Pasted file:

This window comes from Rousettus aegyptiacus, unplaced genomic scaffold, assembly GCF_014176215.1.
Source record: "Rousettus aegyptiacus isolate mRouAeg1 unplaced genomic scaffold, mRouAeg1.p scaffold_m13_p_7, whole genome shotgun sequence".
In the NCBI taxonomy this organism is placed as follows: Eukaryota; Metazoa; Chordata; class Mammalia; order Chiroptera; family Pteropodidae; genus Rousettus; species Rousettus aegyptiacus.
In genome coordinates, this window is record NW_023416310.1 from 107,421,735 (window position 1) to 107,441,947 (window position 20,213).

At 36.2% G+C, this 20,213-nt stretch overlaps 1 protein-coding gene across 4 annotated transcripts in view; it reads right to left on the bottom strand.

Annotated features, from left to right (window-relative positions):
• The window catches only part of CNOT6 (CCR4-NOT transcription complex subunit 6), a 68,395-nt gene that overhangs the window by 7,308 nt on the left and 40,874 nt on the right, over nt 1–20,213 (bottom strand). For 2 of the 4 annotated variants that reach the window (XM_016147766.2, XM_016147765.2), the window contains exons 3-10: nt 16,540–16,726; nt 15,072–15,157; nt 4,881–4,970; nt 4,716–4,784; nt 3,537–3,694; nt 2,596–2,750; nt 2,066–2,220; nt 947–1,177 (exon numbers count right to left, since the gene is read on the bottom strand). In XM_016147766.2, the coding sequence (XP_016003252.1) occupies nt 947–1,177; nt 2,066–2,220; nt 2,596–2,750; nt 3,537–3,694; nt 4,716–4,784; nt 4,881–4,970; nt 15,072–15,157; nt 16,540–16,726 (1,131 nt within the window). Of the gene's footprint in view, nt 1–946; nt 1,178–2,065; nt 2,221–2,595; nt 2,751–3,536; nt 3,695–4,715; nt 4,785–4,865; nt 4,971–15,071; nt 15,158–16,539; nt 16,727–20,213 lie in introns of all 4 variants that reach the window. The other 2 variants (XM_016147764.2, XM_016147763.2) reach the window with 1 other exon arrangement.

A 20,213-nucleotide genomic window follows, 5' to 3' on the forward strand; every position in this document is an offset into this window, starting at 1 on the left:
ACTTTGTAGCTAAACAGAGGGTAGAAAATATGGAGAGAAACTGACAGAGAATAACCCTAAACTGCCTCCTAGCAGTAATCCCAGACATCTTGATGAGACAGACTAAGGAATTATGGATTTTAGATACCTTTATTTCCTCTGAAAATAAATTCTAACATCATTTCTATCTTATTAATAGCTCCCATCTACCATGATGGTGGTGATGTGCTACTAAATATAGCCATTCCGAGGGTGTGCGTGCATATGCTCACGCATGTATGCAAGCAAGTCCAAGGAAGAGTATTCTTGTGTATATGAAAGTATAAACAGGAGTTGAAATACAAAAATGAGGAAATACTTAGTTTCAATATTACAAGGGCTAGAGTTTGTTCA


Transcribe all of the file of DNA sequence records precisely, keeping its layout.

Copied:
This window comes from Rousettus aegyptiacus, unplaced genomic scaffold, assembly GCF_014176215.1.
Source record: "Rousettus aegyptiacus isolate mRouAeg1 unplaced genomic scaffold, mRouAeg1.p scaffold_m13_p_7, whole genome shotgun sequence".
In the NCBI taxonomy this organism is placed as follows: Eukaryota; Metazoa; Chordata; class Mammalia; order Chiroptera; family Pteropodidae; genus Rousettus; species Rousettus aegyptiacus.
In genome coordinates, this window is record NW_023416310.1 from 107,421,735 (window position 1) to 107,441,947 (window position 20,213).

At 36.2% G+C, this 20,213-nt stretch overlaps 1 protein-coding gene across 4 annotated transcripts in view; it reads right to left on the bottom strand.

Annotated features, from left to right (window-relative positions):
• The window catches only part of CNOT6 (CCR4-NOT transcription complex subunit 6), a 68,395-nt gene that overhangs the window by 7,308 nt on the left and 40,874 nt on the right, over nt 1–20,213 (bottom strand). For 2 of the 4 annotated variants that reach the window (XM_016147766.2, XM_016147765.2), the window contains exons 3-10: nt 16,540–16,726; nt 15,072–15,157; nt 4,881–4,970; nt 4,716–4,784; nt 3,537–3,694; nt 2,596–2,750; nt 2,066–2,220; nt 947–1,177 (exon numbers count right to left, since the gene is read on the bottom strand). In XM_016147766.2, the coding sequence (XP_016003252.1) occupies nt 947–1,177; nt 2,066–2,220; nt 2,596–2,750; nt 3,537–3,694; nt 4,716–4,784; nt 4,881–4,970; nt 15,072–15,157; nt 16,540–16,726 (1,131 nt within the window). Of the gene's footprint in view, nt 1–946; nt 1,178–2,065; nt 2,221–2,595; nt 2,751–3,536; nt 3,695–4,715; nt 4,785–4,865; nt 4,971–15,071; nt 15,158–16,539; nt 16,727–20,213 lie in introns of all 4 variants that reach the window. The other 2 variants (XM_016147764.2, XM_016147763.2) reach the window with 1 other exon arrangement.

A 20,213-nucleotide genomic window follows, 5' to 3' on the forward strand; every position in this document is an offset into this window, starting at 1 on the left:
ACTTTGTAGCTAAACAGAGGGTAGAAAATATGGAGAGAAACTGACAGAGAATAACCCTAAACTGCCTCCTAGCAGTAATCCCAGACATCTTGATGAGACAGACTAAGGAATTATGGATTTTAGATACCTTTATTTCCTCTGAAAATAAATTCTAACATCATTTCTATCTTATTAATAGCTCCCATCTACCATGATGGTGGTGATGTGCTACTAAATATAGCCATTCCGAGGGTGTGCGTGCATATGCTCACGCATGTATGCAAGCAAGTCCAAGGAAGAGTATTCTTGTGTATATGAAAGTATAAACAGGAGTTGAAATACAAAAATGAGGAAATACTTAGTTTCAATATTACAAGGGCTAGAGTTTGTTCA